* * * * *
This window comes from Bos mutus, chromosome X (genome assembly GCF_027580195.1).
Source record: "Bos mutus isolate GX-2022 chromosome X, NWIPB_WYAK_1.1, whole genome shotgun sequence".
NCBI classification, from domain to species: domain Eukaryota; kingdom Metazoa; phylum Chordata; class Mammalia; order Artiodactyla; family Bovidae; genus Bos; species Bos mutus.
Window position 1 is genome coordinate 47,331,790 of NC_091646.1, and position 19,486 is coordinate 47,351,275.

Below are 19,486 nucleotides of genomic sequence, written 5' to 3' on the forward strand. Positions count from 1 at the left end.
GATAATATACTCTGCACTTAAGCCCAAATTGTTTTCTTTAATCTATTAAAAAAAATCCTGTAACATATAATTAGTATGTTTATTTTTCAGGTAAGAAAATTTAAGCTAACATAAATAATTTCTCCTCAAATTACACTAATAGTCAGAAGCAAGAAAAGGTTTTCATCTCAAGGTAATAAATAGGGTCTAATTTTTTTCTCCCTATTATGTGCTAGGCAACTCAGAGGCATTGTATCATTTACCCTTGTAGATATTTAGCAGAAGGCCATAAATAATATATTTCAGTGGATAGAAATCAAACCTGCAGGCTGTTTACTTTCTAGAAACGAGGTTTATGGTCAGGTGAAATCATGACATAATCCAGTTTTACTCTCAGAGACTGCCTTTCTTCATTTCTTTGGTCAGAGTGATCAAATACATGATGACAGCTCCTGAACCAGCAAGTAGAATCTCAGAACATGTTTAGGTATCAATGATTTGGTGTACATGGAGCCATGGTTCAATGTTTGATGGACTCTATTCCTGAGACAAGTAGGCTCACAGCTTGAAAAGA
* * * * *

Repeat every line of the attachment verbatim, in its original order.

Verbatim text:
This window comes from Bos mutus, chromosome X (genome assembly GCF_027580195.1).
Source record: "Bos mutus isolate GX-2022 chromosome X, NWIPB_WYAK_1.1, whole genome shotgun sequence".
NCBI classification, from domain to species: domain Eukaryota; kingdom Metazoa; phylum Chordata; class Mammalia; order Artiodactyla; family Bovidae; genus Bos; species Bos mutus.
Window position 1 is genome coordinate 47,331,790 of NC_091646.1, and position 19,486 is coordinate 47,351,275.

Below are 19,486 nucleotides of genomic sequence, written 5' to 3' on the forward strand. Positions count from 1 at the left end.
GATAATATACTCTGCACTTAAGCCCAAATTGTTTTCTTTAATCTATTAAAAAAAATCCTGTAACATATAATTAGTATGTTTATTTTTCAGGTAAGAAAATTTAAGCTAACATAAATAATTTCTCCTCAAATTACACTAATAGTCAGAAGCAAGAAAAGGTTTTCATCTCAAGGTAATAAATAGGGTCTAATTTTTTTCTCCCTATTATGTGCTAGGCAACTCAGAGGCATTGTATCATTTACCCTTGTAGATATTTAGCAGAAGGCCATAAATAATATATTTCAGTGGATAGAAATCAAACCTGCAGGCTGTTTACTTTCTAGAAACGAGGTTTATGGTCAGGTGAAATCATGACATAATCCAGTTTTACTCTCAGAGACTGCCTTTCTTCATTTCTTTGGTCAGAGTGATCAAATACATGATGACAGCTCCTGAACCAGCAAGTAGAATCTCAGAACATGTTTAGGTATCAATGATTTGGTGTACATGGAGCCATGGTTCAATGTTTGATGGACTCTATTCCTGAGACAAGTAGGCTCACAGCTTGAAAAGA